Following a series of major outages and repeated poor service, the Town of Chevy Chase, particularly then-Mayor Pat Burda, worked closely with Pepco to improve the reliability of electricity in the Town. I was still on the Town Council at that point and the Council adopted my suggestion to establish a Power Reliability Task Force to examine alternatives.
The residents on the Task Force did a bang up job of assessing various potential alternatives and coming up with a plan of action for the Town in their official report. I stepped down before the Task Force began its work; Councilmember Vicky Taplin worked with the Task Force’s seven members who produced this unusually clear yet informative assessment. The Town was lucky to have citizen volunteers with such amazing expertise.
As reported by mymcmedia, burying the power lines is an unaffordable $60 million–minimum. Even if the Town buried the lines, it would still have to keep up the poles to carry other utilities or also pay them to bury their lines, resulting in additional substantial costs. As disruption often occurs due to breaks outside the Town, it’s also not clear how much benefit the Town would gain.
Nevertheless, despite tree trimming and other good improvements by Pepco such as installing tree wire, the main feeder line that serves 73% of the Town’s residents remains among the 3% worst in the State. Ironically, as the report explains, this is a case where bad news is good news:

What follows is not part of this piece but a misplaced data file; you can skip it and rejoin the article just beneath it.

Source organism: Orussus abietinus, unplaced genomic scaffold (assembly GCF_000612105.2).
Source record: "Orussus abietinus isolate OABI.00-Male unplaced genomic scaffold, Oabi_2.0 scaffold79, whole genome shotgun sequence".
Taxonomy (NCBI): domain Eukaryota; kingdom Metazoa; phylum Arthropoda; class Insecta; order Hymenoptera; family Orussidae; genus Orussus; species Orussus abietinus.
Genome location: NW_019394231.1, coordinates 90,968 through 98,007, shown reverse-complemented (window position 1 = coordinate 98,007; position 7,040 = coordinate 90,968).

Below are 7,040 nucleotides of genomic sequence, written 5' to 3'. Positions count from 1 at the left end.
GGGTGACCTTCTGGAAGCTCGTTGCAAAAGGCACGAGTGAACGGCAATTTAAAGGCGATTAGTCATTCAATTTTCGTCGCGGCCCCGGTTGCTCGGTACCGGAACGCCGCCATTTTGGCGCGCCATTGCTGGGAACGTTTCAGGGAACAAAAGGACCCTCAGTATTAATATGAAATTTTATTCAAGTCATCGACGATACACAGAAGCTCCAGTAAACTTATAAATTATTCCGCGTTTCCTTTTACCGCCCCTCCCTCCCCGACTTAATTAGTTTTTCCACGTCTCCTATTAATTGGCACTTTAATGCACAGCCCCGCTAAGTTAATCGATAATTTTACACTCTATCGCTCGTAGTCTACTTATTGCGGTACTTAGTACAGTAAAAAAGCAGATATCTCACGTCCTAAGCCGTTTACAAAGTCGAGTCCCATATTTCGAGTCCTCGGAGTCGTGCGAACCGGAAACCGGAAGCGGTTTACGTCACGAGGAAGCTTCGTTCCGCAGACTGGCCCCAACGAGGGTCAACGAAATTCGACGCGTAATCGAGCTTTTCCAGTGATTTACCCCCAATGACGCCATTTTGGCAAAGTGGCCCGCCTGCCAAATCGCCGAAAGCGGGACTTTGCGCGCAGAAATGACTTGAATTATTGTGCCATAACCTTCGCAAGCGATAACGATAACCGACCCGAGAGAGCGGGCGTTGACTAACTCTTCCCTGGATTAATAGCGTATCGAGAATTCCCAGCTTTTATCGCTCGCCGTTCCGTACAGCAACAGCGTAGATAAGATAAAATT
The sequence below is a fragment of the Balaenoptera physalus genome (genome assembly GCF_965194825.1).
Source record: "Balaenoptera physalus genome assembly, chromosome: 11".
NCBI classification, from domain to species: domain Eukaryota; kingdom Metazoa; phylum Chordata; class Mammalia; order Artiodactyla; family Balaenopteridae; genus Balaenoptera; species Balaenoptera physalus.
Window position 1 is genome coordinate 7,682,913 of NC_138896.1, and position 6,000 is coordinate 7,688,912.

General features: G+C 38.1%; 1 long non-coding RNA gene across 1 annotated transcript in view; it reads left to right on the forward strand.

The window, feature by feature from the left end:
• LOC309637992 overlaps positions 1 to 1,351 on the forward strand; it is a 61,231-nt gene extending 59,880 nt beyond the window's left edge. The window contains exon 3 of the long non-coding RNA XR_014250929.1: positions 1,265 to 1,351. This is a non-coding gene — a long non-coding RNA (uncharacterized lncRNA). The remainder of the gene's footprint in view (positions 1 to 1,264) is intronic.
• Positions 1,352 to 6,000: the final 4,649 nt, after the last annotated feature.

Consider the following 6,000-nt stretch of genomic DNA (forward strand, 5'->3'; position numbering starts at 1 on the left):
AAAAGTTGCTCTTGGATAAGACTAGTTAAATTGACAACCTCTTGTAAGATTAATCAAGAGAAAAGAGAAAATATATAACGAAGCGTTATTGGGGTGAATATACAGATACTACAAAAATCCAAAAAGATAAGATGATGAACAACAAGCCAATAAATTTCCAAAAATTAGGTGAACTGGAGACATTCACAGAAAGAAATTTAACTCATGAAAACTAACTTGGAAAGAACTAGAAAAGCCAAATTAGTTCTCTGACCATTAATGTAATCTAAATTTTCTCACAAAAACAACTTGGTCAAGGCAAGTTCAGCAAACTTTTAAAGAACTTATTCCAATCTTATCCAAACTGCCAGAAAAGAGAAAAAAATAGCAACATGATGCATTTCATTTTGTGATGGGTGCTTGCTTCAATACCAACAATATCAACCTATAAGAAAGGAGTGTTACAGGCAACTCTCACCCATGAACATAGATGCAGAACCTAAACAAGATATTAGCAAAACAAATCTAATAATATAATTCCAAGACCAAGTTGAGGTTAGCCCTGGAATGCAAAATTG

During the September meeting with Pepco, the Task Force learned there was a high probability that at least circuit 14867 would be on the 2014 worst performing list, and the Task Force heard in early January that this is the case. The result of such bad news is good news indeed: Pepco will now undertake a systematic upgrade of this line in 2015. Work will be planned in the first quarter of the year, and should be executed in the second and third quarters. The Task Force therefore expects that the nearly three quarters of town residents on this line should see further improvements in reliability in 2016, following the completion of this up grade program.
The good news is that power reliability across Pepco’s broader service area has improved, though work still needs to be done to get to an acceptable level of reliability. My belief is that strong demands by residents played a key role in getting Pepco to address belatedly the serious decline in service reliability. Citizen watchdogs like Powerup Moco help make sure it doesn’t happen again.